Learning Center

Methods for reducing turnaround time with heat treatment solutions

The most common question customers ask heat treaters is when they can get their parts back.

And it makes sense why they ask that. Supply chain management is crucial for manufacturers, and it goes way beyond simply getting paid at the end. Any snags in the process have a rippling effect that can disrupt every aspect of the business.

Heat treaters can play an important role in supply chain management, working to reduce turnaround time when it’s possible. To make it work, they and their manufacturing customers must be on the same page.

Understanding materials and design

The makeup of parts and the functions they’re designed to perform greatly impact the heat treatment processes they must undergo. Some treatments take just a couple hours. Some take a couple days. Unfortunately, manufacturers aren’t always aware of the variables at play and submit work orders with impossible deadlines.

A greater depth of knowledge of material and design will help manufacturers set more realistic expectations regarding turnaround time. But greater knowledge of heat treatment could also lead them to revisit design and material characteristics of their parts. For example, parts made of higher-alloy steels typically have greater case depths, which requires longer case hardening treatments to achieve. Lower-alloy steels would not need as long a treatment, thus reducing the turnaround time.

However, note that while changes to design or material could result in reduced heat treatment turnaround time, they may be more expensive on the front end.

Talk with your heat treater to better understand heat treatment processes. Then, discuss with your engineers whether any design or material changes can be made that maintain a part’s integrity but reduce heat treatment turnaround time.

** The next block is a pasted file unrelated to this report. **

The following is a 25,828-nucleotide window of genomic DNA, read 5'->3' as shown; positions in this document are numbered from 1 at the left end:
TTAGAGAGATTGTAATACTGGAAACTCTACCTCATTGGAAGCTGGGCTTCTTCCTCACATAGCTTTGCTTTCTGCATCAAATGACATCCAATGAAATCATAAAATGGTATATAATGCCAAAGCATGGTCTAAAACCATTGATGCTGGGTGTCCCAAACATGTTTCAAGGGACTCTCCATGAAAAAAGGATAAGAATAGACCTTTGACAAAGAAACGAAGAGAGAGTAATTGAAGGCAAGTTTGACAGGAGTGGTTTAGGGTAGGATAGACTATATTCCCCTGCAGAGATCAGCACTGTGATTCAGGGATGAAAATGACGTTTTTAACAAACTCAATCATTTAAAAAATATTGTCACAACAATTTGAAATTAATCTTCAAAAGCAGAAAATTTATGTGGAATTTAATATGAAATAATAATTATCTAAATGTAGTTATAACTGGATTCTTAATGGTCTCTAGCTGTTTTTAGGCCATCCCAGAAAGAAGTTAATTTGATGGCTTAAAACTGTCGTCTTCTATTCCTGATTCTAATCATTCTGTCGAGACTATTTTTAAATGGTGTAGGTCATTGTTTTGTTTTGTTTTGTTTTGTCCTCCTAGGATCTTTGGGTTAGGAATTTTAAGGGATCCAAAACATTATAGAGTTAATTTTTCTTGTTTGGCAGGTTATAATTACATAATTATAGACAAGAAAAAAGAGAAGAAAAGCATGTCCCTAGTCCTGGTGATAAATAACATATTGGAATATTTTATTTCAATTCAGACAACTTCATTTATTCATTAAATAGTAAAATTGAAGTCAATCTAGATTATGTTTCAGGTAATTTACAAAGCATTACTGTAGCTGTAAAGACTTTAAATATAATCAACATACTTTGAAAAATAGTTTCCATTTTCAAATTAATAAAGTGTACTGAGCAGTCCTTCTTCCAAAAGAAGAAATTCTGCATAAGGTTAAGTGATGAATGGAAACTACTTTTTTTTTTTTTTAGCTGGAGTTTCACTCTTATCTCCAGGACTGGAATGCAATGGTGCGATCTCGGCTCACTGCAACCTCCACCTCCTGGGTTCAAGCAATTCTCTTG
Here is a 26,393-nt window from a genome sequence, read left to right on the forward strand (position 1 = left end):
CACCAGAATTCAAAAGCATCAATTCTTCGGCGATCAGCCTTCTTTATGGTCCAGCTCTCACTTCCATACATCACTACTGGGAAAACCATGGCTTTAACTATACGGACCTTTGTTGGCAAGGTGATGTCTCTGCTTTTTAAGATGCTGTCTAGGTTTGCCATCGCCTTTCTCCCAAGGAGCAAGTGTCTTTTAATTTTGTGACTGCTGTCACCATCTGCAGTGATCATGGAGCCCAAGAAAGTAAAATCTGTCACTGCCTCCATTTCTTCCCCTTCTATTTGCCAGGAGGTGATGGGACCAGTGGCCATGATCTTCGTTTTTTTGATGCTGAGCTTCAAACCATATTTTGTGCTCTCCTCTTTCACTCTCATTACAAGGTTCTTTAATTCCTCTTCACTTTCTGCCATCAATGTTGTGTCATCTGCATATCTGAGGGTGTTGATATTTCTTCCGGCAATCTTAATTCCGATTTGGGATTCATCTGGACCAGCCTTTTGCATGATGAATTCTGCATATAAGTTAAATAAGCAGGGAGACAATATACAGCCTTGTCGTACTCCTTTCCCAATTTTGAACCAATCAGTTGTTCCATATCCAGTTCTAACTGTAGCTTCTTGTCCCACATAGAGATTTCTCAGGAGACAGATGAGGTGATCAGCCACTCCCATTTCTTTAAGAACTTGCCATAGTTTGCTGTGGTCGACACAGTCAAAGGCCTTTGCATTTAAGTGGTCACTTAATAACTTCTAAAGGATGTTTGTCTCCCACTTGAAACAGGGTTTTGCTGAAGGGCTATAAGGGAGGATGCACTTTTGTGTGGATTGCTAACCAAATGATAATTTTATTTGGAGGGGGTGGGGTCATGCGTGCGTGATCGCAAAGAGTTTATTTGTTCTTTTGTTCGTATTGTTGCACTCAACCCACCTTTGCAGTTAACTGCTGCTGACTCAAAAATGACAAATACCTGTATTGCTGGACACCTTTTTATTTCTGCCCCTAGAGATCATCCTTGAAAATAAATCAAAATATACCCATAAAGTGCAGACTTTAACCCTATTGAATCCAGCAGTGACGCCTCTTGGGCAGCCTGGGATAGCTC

Heat treatment is a game of trade-offs, and there’s usually more than one way to harden a part. It’s a matter of calculating and managing the risks, time and costs associated with each option. Communication with your heat treater will help make these decisions easier.

Understanding workflows

Manufacturers sometimes set heat treatment deadlines based on how they prefer their finished parts become available either for the next step in manufacturing or for sale.

For example, a manufacturer may deliver one truckload of parts to a heat treater twice a week to maintain a consistent supply of finished parts for buyers. Turnaround time —and even treatment costs— can be reduced if two truckloads arrive once a week instead. If the furnace used to treat the load is big enough to handle it all, the heat treater only needs to run the furnace once. The same amount of finished parts will be available, but added efficiency can cut down on turnaround time.

Another way heat treaters can reduce turnaround time is prioritizing work around plant shifts, treatment equipment and estimated treatment times. Similar jobs will be done together when possible because it allows equipment to work more efficiently without downtime caused by frequent process changes. Ask your heat treater how you can take advantage of their workflows to get the best turnaround time for your parts. 

Overtime

Sometimes, there aren’t enough hours in the work day to complete jobs ordered on short notice. But when deadlines approach and work needs to be done, heat treaters sometimes order overtime work so that delays do not occur.

That comes with added costs, so try to plan ahead to make sure it isn’t necessary in the future.

If you’re facing overflow heat treatment work challenges, you can learn more about how to address them here.

Communication and planning

The most effective way to reduce heat treatment turnaround time is to communicate regularly with heat treaters and plan ahead for the work you’ll be sending them.

That means submitting clear specs that calls out the part’s makeup, the appropriate heat treatment, proper tolerances and testing methods. It means understanding how long it will take to treat your parts and then setting realistic deadlines.

Your heat treater will always be open about what can and cannot be accomplished in a given time frame, but this conversation should take place long before a truckload of parts is delivered to the plant.

It’s never too soon to start talking about your next heat treatment job, so let’s get started. Contact our experts to learn more about how Paulo treats parts effectively while trimming turnaround time.

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